and even self-contradictory license terms on TeX which you already
noted.

>  > Is Professor Knuth claiming a poor man's trademark on the strings "cmr10"
>  > or "cmr10.tfm"?
>  > 
>  > In other words, will Professor Knuth regard it as infrigment of his
>  > copyright of someone uses the filenames "cmr10" or "crm10.tfm" for
>  > something even if they aren't actually derived from his Computer Modern
>  > fonts, but rather original works?
> 
> i doubt it, as long as a TeX program that would say
> 
>  \font\foo=cmr10
> 
> wouldn't pick up such fonts (or nofonts). but to be sure you would have to ask
> him.

>  > Will Professor Knuth regard it as infrigment of his copyright of someone
>  > uses the filenames "cmr10" or "crm10.tfm" for something that isn't a
>  > font at all?
> 
> same answer.

Well, if Knuth or AMS aren't going to use trademark law to stop people
from coming up with original works and storing them on their computers
with the name "cmr10.tfm" -- which would violate DFSG 9 -- then to avoid
the scenario you describe above "as long as a TeX program...wouldn't
pick up such fonts" would be to forbid modification of TeX such that it
could not accidently use anything but Knuth-blessed cmr10 when the
"\font\foo=cmr10" directive is interpreted.  This is probably not only
practically impossible, but would violate DFSG 3.  Nothing the DFSG
permits a license holder to place restrictions on the aims, goals, or
ends of a modification to a work.

>  > No, you're saying the actual licenses are right there in the files in
>  > black and white, and that Debian cannot rely on Knuth's statements in
>  > comp.text.tex to interpret them.
> 
> no

You're saying that very thing, and in the very message to which I am
replying.

"i don't see that it states at any point that it supersedes
anything put on individual files by him. It wasn't written as a license
statement"

"that statement wasn't made as an answer to "dear Prof Knuth, you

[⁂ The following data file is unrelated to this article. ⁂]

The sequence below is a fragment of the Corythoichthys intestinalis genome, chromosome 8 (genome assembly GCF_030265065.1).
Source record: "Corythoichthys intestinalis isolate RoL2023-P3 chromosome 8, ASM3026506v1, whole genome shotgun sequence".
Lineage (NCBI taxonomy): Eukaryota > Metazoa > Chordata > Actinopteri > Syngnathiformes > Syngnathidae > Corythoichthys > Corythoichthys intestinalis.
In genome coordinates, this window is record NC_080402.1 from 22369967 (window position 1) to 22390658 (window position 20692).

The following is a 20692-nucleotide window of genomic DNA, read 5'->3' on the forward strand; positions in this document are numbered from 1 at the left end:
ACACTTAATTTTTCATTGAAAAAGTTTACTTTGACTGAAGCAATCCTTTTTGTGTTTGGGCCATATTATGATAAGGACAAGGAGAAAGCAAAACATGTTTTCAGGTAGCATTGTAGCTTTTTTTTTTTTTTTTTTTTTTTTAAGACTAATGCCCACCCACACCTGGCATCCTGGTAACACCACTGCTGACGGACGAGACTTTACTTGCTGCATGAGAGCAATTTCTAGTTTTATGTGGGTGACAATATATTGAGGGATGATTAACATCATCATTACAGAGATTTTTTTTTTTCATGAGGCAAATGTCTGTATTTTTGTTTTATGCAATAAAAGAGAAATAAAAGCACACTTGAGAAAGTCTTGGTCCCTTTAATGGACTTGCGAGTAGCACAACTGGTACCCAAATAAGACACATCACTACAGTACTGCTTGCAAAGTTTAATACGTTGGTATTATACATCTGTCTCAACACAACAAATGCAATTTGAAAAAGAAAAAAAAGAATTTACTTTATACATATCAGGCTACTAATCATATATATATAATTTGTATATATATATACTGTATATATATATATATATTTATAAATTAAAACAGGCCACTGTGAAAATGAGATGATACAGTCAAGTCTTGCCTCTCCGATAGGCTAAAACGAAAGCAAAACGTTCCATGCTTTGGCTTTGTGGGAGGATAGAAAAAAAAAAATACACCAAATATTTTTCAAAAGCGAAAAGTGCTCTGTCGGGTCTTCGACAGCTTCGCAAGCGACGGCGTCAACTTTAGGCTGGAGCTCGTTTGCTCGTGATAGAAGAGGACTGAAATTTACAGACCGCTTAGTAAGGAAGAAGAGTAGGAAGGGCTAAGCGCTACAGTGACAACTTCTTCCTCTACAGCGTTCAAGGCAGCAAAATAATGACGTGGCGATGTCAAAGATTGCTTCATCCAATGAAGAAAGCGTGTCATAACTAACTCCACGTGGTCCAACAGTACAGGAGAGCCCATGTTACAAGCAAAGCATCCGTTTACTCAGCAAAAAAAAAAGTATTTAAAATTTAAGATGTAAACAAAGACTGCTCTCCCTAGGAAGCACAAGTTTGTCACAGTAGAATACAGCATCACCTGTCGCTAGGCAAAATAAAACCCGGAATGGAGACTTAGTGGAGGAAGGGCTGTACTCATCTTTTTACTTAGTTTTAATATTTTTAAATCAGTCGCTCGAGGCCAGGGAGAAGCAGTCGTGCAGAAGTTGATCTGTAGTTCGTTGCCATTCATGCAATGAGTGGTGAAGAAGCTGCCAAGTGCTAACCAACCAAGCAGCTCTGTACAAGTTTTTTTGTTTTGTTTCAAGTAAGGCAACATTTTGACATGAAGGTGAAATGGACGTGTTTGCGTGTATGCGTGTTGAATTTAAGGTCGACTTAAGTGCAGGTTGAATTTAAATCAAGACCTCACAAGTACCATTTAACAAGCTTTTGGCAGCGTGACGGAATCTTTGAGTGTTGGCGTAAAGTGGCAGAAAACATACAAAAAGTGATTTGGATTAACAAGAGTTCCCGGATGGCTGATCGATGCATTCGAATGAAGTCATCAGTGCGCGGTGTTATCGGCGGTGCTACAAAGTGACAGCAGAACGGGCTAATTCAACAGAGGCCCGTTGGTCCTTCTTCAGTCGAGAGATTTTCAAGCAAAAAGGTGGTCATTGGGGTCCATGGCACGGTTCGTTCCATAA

licensing statements on files X YZ are strange could you please clarify
them""

If nothing in the Tugboat article supersedes what's in the individual
files, then all I need to conduct a DFSG analysis are the contents of
the individual files.  Apparently, nothing Knuth has ever said since
substantively modifies the licensing statements therein.

> i'm saying that my understanding of his intentions is that he wants to
> ensure that within a TeX system (ie program plus surroundings)  
>
>  \font\foo=cmr10
> 
> refers to his CMR10 and 
> 
>  \input plain
> 
> to his plain.tex

In full generality, this is an impossible thing to assure.  As was
pointed out a very long time ago in this discussion, you cannot
effectively stop someone from creating a wholly original work called
"plain.tex" (which is thus itself not subject to Knuth's copyright).
You cannot stop someone else from taking this independent plain.tex and
putting it onto their computer where TeX will find it, without violating
DFSG 9.

Are you asking Debian to regard the following license as DFSG-free?

	Copyright 1996-2002 Software in the Public Interest, Inc.

	Permission is hereby granted, free of charge, to any person
	obtaining a copy of this software and associated documentation
	files (the "Software"), to deal in the Software without
	restriction, including without limitation the rights to use,
	copy, modify, merge, publish, distribute, sublicense, and/or
	sell copies of the Software, and to permit persons to whom the